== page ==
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03/08/2009: "A Fifty-Mile Spin...."
Having had a really awful couple of weeks--business slow in the recession, and a nasty situation developing involving relatives, wills, and an intricacy of contention nearly suitable for a Dickens novel--I really needed a good long happy ride today, going nowhere on no schedule, and I was fortunate enough to get it!

Unfortunately for our readers, that means you get a couple more Crappy Cellphone Pictures...though this time I have an excuse: my good pocket camera has taken to sucking the juice of its batteries even when it's turned off--no doubt feeling jealous of its slatternly telephonic cousin.

But the pix came late in the ride. I left early this morning (though not as early as I'd thought, having ignored the imminence of Daylight Savings Time), and immediately rode the little Bottecchia fixie up the great slope that takes La Brea Avenue over the Baldwin Hills. I was pleased to note that I made decent time and hardly even had to grunt, as I'd not gone up this hill for several months. I was more pleased to note that traffic was light, for though it's a multilane street, it has no intersections between the start of the climb and the summit, so LA drivers naturally treat it as a freeway.

Once over the top and down past the barren field of oilwells, I just followed la Brea (which presently turned into Hawthorne Avenue) straight south through the old-line African-American communities and into the beige blandnesses of Lawndale, Hawthorne, and Torrance, having actually a really nice, relaxed time on the bike. Storefront churches, hair salons, and barbecue joints gave way to Norms and Dennys diners and insurance offices, then to shopping malls and office parks, with car lots punctuating the cultural and racial dialogues of "Greater Los Angeles" as the road marched on.

My goal was the Pacific Coast Highway where it runs between Torrance and the Palos Verdes peninsula, and I reached it without a trace of fatigue,, turned right, and headed to The Beach.

It was maybe four miles to the beach, but I was surprised at how much the light changed in that short distance. It was already a beautiful springlike day inland, but as the Bottecchia and I neared the Pacific, the light became clearer, brighter, yet softer, and the air filled with a clean sweetness that is indescribable but instantly recognizable even the first time you ever taste it in your life. Signs, leaves, buildings, hills, the little clouds that bejeweled that bright pelagic sky, all glowed from within; the air caressed the skin; flashes of the first jasmine flowers startled some thing deep inside you as you merely breathed.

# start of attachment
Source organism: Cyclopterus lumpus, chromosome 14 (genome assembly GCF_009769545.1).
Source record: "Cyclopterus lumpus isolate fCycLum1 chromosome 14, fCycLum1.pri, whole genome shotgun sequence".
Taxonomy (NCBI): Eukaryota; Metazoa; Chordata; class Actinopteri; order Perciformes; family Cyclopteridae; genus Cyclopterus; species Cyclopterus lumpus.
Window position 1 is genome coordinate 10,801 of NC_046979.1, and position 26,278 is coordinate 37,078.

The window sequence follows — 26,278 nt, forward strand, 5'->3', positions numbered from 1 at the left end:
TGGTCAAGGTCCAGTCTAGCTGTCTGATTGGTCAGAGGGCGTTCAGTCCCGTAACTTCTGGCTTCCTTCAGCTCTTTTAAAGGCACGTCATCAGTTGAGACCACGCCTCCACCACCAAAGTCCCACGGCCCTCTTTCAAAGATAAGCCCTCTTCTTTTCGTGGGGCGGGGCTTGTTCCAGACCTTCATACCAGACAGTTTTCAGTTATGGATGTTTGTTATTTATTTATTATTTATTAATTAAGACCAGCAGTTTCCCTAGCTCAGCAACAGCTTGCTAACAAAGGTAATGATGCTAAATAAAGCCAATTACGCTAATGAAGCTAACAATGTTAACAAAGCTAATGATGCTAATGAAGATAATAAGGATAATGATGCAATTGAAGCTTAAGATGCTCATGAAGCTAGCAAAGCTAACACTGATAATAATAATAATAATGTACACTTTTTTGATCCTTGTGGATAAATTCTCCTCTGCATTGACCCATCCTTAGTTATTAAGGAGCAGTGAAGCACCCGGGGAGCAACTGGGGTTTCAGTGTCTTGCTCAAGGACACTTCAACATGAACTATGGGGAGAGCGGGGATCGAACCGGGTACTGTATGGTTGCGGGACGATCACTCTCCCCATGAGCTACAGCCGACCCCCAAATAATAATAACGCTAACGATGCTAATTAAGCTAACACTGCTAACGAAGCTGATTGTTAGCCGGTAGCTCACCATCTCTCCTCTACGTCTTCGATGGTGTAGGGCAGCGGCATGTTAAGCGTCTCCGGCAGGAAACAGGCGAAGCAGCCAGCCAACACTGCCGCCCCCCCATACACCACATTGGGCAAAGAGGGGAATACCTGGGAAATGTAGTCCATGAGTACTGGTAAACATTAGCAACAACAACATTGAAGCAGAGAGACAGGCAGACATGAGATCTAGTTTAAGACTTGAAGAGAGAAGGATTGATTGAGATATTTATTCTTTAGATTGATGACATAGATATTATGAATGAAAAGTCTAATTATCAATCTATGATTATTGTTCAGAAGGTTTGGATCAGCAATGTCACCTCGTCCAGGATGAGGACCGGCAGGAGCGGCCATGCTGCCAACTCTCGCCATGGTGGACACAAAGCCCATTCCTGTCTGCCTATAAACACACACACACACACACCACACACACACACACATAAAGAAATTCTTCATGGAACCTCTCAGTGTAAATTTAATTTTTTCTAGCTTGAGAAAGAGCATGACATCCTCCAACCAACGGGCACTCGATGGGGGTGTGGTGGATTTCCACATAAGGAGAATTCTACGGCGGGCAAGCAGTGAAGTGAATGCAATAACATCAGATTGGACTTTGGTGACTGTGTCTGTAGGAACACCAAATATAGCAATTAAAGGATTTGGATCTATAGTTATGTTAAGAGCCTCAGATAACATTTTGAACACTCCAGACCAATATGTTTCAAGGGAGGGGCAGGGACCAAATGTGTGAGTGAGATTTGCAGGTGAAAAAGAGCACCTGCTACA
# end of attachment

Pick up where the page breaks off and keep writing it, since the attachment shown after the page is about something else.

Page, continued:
It was a morning that made everything, big or small, quietly significant.

And then I was on the bike path that runs on the very beach.

The waves fell repeatedly to my left, while people strolled and skated an rode and ran along with me. Oftentimes the slower traffic on the bike path (which is not really supposed to be there) is annoying, but today the light made everybody beautiful, and I didn't care. I rolled along lazily, passing the beach cruisers and the Burleys, the striding legs and windblown hair, stopped at the Redondo Beach pier for no reason at all, stopped again a hundred yards farther at the crowded little Kings Harbor marina, stopped here and there just to look at life going on. What my wife would call an Epic Day.

But when I stopped at Hermosa Beach, at the plaza where the pier is rooted to the continent, I stopped to eat!

And there I saw two bikes I had to photograph, and so inflict upon you Crappy Cellphone Pictures. They were two bikes that I would call "practical bikes"--immensely practical bikes, in fact--but the were as unlike each other as any two bikes could be, I think. There they are, below:

The first is a Surly Long-Haul Trucker, done up in full iBOB drag, with Schwalbe Marathon tires, fenders, mudflap, leather bar wrap, leather saddle, front and rear racks, and what looked like either Ostrich or Berthoud panniers--and pulling a child trailer. Stainless steel water bottles too!

The other is a beat up old beach cruiser outfitted with a surfboard carrier. With longboards back in style again, it's possible that that bike has perhaps the more difficult task of the two!

For me, at least, those two bikes added a little exclamation point to the day.

Belly full and pictures snapped, I mounted up again and rode on home, engaging in idle conversation with a fellow rider for several miles, and stopping again for a look at the beach by the powerplant (one of my favorite little bits of local coast) and again at the Bridge at Playa del Rey.

A quick run up Washington Boulevard and I was home, feeling better than I had for many a day.

An epic day, indeed.

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